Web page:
The 9th Circuit Court of Appeals, whose jurisdiction includes California and most of the Pacific west, recently handed down an important case regarding consumer bankruptcy. The new ruling will impact those filing for Chapter 11 bankruptcy and surrounding areas.
This decision by the 9th Circuit was unusual for a couple of reasons. First, bankruptcy cases are typically ruled on by the Bankruptcy Appellate Panel for the 9th Circuit. They are a specialized court familiar with bankruptcy issues and are viewed as more capable of handling bankruptcy cases. But when the full circuit court feels like the bankruptcy appellate court gets a decision wrong, they intervene and hand down a different decision.
The second reason this was uncommon was that this new ruling was a split from how other circuits have ruled on the issue. And the issue at stake in this case was how unsecured creditors should be treated in a Chapter 11 bankruptcy. The petitioners filed for bankruptcy under Chapter 11 and came up with a plan for one of its unsecured creditors to pay $5,000 on a claim of nearly $2,000,000. As could easily be predicted, the bank did not agree to the plan and objected.
Unsecured Creditors and Bankruptcy Amendments
Chapter 11 bankruptcy actions are different than other chapters for severals reasons. They are typically reserved for debtors who have an ongoing business and want to reorganize their debts in a way that allows them to repay debts, and keep their business going. To do this, a debtor has two options, the first is garnering agreement among all the creditors on a reorganization plan, the second is presenting a court with a plan the court agrees is fair to all the creditors involved.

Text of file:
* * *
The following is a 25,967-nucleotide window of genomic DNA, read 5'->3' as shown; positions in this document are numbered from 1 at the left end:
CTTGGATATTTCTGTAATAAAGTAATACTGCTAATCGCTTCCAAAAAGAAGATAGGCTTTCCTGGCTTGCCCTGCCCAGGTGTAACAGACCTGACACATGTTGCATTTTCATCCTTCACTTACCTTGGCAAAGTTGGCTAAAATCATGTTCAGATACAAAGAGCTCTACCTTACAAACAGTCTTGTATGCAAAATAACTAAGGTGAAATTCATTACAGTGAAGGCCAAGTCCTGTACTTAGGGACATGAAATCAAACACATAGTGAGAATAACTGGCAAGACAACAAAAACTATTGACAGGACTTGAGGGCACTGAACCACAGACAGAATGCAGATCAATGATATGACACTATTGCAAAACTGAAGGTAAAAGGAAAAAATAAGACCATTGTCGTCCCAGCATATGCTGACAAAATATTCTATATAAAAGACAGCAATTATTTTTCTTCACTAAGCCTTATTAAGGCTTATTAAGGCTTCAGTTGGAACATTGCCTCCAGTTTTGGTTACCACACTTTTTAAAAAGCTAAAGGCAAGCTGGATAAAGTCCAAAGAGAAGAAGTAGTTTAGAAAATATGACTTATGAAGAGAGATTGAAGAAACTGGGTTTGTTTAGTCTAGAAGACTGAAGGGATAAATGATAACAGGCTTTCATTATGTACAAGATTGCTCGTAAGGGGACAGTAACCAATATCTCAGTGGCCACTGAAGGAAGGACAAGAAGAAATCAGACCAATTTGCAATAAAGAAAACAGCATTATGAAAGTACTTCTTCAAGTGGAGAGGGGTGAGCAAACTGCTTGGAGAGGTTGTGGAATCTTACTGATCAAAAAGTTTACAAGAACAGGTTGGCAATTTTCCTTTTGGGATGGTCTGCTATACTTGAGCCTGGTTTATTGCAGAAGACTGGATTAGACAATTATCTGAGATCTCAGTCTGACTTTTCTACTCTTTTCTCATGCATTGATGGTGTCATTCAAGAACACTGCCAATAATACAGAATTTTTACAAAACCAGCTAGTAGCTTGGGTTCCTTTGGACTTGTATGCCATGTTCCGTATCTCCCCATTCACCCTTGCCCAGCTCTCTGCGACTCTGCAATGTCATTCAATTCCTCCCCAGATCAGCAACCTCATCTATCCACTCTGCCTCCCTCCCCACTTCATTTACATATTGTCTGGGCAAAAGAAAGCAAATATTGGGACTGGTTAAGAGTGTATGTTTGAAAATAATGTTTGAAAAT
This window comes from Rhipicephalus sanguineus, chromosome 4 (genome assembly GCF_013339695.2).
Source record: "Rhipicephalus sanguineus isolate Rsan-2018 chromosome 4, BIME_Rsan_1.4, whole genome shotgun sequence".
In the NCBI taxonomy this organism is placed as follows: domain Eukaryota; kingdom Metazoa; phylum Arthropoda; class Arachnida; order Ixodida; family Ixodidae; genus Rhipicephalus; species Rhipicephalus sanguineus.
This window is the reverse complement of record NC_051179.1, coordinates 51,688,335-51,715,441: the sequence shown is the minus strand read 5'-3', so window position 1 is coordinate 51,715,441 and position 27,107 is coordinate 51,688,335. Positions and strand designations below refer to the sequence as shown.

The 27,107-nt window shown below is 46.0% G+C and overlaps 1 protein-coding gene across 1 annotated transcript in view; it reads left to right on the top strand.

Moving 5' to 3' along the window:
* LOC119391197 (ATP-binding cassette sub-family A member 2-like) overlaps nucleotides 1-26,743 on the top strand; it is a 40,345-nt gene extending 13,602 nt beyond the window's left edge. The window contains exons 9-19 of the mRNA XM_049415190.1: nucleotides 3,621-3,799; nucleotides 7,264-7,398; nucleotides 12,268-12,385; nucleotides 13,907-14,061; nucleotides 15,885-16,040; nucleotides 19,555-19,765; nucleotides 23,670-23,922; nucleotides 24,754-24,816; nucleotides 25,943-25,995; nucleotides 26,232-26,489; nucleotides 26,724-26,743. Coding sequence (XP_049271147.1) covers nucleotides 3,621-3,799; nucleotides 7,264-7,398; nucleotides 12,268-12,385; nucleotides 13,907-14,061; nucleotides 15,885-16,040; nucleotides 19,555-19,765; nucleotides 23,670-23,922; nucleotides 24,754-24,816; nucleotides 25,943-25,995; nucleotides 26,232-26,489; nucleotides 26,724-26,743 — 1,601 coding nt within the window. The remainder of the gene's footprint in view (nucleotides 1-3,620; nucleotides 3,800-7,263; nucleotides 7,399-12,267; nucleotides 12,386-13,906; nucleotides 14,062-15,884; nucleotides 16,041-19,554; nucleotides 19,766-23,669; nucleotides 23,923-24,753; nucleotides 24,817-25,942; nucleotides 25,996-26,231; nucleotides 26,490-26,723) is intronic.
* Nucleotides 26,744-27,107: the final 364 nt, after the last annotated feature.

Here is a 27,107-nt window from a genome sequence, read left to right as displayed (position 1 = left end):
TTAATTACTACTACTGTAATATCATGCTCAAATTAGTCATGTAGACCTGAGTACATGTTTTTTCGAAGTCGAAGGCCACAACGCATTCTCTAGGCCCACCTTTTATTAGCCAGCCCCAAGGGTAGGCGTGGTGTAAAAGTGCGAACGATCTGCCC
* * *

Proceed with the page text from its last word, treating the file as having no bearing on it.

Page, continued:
Under either of these plans, the debtor is allowed to keep a certain amount of exempt property from being part of the plan. But there is an old legal rule known as the absolute priority rule that allows an unsecured creditor the right to that exempt property if they object to the plan or if their debts are not settled through the plan. This case revolved around whether that rule still applies under today’s bankruptcy laws.
The 9th Circuit Court of Appeals decided that the absolute priority rule would continue to apply in Chapter 11 bankruptcy cases, and would include property acquired after a case was filed. This is in contrast to other courts which have held that the absolute priority rule does not continue to apply. Since there is a split in judicial decision, the issue is ripe for the U.S. Supreme Court to take it on and hand down an authoritative opinion on whether and how the absolute priority rule will apply going forward.
Your Partner in Filing for Bankruptcy in California
When it comes to filing for bankruptcy in California, the laws are complex and require experienced legal counsel and help. If you are considering whether bankruptcy is the right option for you, contact us. At The Bankruptcy Law Center our team of dedicated professionals would put all our experience and knowledge to work for you.